statute is insufficient to satisfy this statutory mandate. The
analysis which the Director employs in considering the statutory
factors is a matter submitted to his discretion and expertise
under the statutory scheme.

Finally, we disagree with BFI’s assertion that the Director’s
failure to make an explicit determination in this case was
harmless error under Code ? 9-6.14:17(iii).
That provision subjects the failure to comply with required procedures
to a harmless error analysis. Here, however, the statutory
compliance issue involves a substantive provision which is a
prerequisite to the issuance of a permit. Thus, the Director’s
action is not subject to harmless error review. See Code ? 9-6.14:17(ii).

For these reasons, we will affirm in part, and vacate in part,
the judgment of the Court of Appeals and remand the case to the
trial court with instructions to remand the matter to the
Department for the Director to consider the existing record and
make the required statutory determination before issuing a new
permit in this case.

Affirmed in part,
vacated in part,
and remanded.

 

 

 

FOOTNOTES:

[1] Justice Stephenson participated
in the hearing and decision of this case prior to the effective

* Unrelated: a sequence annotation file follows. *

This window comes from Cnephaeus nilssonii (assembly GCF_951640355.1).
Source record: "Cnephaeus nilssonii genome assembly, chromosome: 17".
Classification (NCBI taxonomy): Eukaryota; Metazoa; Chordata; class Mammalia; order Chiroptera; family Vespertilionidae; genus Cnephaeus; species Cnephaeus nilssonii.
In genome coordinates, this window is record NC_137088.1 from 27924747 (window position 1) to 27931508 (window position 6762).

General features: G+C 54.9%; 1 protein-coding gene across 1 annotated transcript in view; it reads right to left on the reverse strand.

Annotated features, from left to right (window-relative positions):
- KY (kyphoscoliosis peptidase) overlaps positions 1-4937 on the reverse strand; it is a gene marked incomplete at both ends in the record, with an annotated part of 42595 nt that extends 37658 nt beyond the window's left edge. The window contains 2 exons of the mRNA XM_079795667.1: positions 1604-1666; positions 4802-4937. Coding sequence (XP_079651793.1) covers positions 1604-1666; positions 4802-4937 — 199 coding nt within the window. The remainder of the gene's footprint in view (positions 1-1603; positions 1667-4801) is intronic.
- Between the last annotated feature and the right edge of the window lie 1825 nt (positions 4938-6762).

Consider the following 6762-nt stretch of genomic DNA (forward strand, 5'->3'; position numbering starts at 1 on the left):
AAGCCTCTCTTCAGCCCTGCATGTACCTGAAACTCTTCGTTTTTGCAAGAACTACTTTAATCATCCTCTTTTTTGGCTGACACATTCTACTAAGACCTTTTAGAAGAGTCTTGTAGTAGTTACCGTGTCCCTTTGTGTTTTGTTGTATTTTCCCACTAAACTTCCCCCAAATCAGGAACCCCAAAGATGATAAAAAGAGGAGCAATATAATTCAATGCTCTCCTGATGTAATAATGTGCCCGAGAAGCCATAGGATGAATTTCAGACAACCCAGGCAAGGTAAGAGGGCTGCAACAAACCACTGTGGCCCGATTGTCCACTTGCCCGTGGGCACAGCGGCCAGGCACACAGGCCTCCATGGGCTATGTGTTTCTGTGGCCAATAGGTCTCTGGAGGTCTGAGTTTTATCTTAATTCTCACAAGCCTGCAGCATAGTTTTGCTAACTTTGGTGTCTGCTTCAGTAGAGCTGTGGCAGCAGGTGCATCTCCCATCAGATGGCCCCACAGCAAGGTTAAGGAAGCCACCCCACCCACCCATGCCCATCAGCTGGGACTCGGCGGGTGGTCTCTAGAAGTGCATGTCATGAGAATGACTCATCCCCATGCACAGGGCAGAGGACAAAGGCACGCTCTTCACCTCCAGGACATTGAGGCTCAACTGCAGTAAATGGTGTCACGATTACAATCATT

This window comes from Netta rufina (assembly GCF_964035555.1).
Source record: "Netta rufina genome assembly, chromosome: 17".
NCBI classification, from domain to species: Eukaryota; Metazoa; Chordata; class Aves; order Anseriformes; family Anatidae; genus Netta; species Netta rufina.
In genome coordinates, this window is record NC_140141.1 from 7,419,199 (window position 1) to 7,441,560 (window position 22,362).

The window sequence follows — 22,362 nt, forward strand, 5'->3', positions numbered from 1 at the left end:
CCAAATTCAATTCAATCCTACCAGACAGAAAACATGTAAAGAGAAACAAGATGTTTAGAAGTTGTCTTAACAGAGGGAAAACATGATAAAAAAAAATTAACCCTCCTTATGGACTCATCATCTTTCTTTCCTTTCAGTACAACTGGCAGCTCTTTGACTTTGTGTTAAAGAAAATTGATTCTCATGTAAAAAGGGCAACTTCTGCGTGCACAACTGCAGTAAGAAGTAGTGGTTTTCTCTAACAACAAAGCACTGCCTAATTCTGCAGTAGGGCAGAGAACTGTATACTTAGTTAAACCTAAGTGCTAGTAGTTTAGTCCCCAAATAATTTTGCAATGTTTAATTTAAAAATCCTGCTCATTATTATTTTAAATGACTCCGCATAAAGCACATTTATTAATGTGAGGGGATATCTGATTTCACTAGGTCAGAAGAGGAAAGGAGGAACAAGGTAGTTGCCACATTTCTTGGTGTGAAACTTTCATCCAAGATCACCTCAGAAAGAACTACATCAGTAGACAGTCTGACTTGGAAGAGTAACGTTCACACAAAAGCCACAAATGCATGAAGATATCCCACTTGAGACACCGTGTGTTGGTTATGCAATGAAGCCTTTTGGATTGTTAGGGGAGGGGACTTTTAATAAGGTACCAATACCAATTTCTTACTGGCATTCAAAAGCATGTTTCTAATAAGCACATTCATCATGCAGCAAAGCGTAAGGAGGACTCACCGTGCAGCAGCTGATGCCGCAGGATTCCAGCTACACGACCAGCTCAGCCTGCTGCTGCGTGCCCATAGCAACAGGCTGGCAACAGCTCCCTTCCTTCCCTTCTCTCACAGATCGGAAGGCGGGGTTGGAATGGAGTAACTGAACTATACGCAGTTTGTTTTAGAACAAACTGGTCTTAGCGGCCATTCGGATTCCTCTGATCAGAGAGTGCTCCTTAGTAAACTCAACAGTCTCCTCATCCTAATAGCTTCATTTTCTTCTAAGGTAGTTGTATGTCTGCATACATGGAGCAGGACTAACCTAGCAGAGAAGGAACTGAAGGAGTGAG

date of his retirement on July 1, 1997.

[2] Code ? 10.1-1408.1(B)(1) requires
that an application for a sanitary landfill permit contain a
certification from the local governing body where the proposed
facility is to be built that the location and operation of the
proposed facility are consistent with all applicable ordinances.

[3]
As a preliminary matter, the Department asserts that this issue
is procedurally barred because the Residents failed to raise the
issue before the circuit court. We disagree and conclude that the
issue was encompassed within the Residents= allegation that the
Director failed to comply with the express statutory requirements
concerning his duty to investigate and evaluate whether the
facility poses any substantial present or future danger to human
health or the environment.